The insistent ringing penetrated my slumber. I woke up and looked at the clock. It was only 1:00 am, so it couldn't be the alarm. Then I realized it was the press phone, the one that all the journalists knew to call when they had questions for the U.S. Embassy. What now? My contact's questions shook me wide awake. An American official, he said, had been taken into custody at the airport trying to leave the country with sensitive military equipment. "Is it true?" he asked.
In a highly charged press environment leery of America and Americans, the last thing we needed was another inaccurate story to fuel further suspicions. I spent the next hour on the phone with the embassy's security office piecing together what had really happened, which was -- as usual -- much less newsworthy than the rumors. Just as the papers went to press, I was able to call back the journalist, tell him he had his facts wrong, and stop the non-incident from becoming front page news that morning.
In press work, especially in Pakistan, we often count our victories in what we prevent rather than what we create.
I volunteered for a tour in Islamabad wanting to serve my country. The same motivations prompted my father to join the Navy 45 years ago. He flew F-4 Phantoms off aircraft carriers during the Vietnam War, putting his life on the line to defend our country. He also developed a lifelong passion for flying. I had always deeply respected him for having seen history in the making, and for helping make it himself. I grew up inspired by his service to America. Seeking an unaccompanied assignment and spending a year away from my husband was my own way of giving back to our nation.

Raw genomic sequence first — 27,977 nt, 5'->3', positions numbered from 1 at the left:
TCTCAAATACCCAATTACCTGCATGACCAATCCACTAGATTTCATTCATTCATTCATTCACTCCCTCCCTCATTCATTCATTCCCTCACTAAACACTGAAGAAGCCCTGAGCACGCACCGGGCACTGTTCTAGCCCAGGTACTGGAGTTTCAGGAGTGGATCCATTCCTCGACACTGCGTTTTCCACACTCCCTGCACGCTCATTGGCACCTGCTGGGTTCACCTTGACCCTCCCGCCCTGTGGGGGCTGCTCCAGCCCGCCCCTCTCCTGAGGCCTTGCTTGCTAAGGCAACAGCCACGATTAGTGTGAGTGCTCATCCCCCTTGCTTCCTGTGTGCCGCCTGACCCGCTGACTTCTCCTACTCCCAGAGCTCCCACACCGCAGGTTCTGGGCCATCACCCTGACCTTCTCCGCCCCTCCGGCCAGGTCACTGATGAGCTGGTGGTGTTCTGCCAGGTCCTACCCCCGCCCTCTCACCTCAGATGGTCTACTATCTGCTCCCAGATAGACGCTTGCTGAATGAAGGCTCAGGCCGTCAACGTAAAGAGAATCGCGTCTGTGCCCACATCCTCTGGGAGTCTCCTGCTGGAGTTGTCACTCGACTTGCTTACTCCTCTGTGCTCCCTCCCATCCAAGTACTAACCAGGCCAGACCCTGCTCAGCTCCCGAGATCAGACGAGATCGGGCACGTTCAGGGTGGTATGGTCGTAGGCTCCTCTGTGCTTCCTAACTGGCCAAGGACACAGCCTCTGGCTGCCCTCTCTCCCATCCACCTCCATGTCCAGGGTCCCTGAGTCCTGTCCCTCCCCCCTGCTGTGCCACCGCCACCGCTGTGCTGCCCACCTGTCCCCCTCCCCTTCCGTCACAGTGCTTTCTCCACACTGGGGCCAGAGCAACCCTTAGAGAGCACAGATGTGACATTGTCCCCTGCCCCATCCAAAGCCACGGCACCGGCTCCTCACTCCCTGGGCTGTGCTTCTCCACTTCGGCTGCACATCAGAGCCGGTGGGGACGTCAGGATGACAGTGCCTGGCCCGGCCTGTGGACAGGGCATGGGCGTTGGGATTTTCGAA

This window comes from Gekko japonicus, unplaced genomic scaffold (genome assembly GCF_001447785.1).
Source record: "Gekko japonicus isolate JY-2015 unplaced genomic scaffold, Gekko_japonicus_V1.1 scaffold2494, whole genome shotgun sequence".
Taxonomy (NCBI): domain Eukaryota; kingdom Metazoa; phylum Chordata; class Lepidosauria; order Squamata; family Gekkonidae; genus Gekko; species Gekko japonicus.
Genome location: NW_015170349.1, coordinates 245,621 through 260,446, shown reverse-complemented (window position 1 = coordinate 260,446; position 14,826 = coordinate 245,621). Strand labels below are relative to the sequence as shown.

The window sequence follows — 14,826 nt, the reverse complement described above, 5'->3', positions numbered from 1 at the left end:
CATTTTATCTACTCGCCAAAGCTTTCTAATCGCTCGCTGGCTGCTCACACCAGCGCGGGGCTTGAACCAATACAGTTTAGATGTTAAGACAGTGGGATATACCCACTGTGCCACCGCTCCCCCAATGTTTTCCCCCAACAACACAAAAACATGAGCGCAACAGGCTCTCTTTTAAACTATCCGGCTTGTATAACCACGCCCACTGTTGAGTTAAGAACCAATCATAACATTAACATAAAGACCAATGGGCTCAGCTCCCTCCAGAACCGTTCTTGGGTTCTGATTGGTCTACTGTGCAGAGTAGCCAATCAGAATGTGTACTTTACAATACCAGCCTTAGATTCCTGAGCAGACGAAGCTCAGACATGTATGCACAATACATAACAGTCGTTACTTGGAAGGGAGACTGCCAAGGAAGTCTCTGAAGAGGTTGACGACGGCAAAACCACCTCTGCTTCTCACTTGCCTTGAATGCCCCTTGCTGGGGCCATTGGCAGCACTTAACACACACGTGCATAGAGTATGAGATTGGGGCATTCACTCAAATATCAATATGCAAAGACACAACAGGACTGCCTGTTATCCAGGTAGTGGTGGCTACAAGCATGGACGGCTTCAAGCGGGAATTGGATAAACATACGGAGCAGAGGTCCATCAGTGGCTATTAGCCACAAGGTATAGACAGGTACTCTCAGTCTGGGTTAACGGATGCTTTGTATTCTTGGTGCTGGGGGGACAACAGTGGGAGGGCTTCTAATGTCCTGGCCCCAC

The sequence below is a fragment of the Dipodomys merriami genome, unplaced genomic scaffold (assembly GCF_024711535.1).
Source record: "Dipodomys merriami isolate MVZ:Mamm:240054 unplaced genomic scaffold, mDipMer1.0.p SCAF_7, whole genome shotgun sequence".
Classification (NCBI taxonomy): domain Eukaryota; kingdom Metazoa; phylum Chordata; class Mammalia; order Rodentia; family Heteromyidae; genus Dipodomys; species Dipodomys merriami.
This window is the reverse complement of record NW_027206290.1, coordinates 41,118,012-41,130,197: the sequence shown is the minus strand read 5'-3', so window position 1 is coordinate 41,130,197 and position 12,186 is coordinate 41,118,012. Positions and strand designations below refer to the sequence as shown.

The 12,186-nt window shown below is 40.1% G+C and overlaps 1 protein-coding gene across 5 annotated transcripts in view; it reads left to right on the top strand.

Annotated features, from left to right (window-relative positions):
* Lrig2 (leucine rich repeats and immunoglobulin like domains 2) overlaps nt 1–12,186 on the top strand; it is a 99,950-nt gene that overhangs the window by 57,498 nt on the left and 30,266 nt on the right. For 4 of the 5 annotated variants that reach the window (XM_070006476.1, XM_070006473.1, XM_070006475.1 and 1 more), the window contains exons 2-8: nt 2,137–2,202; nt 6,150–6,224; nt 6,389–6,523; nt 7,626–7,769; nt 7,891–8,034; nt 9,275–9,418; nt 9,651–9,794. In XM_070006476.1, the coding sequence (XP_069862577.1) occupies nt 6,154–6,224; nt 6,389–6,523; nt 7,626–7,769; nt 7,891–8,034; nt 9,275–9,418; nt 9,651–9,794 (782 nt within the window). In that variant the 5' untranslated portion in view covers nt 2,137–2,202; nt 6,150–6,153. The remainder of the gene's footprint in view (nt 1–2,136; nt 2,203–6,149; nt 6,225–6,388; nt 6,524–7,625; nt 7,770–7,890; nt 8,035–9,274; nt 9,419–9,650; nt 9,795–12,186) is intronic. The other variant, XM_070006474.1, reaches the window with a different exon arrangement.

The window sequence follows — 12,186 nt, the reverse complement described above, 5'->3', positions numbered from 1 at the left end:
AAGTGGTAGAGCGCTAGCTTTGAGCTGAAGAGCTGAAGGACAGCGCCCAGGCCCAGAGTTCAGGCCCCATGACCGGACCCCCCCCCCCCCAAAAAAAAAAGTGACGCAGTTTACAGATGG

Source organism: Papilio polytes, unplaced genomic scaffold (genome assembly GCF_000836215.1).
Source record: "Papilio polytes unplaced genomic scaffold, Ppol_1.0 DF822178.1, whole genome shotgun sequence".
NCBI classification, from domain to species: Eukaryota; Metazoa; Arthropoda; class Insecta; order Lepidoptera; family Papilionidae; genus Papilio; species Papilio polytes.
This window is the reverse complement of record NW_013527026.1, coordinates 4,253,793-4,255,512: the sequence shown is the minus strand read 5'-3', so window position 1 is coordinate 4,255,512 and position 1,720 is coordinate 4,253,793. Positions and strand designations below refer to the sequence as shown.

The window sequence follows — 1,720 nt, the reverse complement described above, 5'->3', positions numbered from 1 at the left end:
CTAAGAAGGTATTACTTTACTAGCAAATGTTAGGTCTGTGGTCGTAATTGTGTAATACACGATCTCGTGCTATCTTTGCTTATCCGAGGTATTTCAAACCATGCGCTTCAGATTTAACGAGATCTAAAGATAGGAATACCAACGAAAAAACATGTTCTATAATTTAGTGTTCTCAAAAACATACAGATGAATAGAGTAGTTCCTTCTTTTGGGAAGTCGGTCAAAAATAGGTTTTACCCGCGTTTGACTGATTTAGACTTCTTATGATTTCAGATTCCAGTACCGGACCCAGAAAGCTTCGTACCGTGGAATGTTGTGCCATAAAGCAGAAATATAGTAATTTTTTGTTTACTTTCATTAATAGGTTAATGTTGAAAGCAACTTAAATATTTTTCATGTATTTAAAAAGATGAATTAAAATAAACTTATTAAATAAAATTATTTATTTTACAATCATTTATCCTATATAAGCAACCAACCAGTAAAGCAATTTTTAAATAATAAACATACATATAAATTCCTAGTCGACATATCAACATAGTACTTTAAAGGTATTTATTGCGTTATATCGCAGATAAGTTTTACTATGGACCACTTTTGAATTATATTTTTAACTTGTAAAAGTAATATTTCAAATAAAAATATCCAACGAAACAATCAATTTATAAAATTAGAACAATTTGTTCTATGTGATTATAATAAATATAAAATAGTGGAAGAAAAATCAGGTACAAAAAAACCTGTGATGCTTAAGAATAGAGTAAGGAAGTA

While I can never compare squashing rumors during middle-of-the-night phone calls to flying a jet over a war zone, I feel honored to work in the press section at the U.S. Embassy in Islamabad. I was drawn to press work in this volatile region, because it is the great nexus of policy, public diplomacy, and national security. Pakistan has arguably the most intense and freewheeling media environment in the world, and conspiracy theories and misinformation about the United States run rampant. Having served in India and speaking Urdu, I felt called to use my skills and experience to tell America's story sensitively but honestly, and help create an environment of opinion conducive to U.S. policy goals.
From the massive U.S. relief effort after last summer's historic floods to the death of Osama bin Laden this spring, there has not been a dull moment since I arrived. I have certainly collected a few tales to tell my own children one day. But more than that, my service has also helped me discover new passions of my own -- the music, the people, the food, and the history of South Asia -- that I'll carry with me wherever I go in life.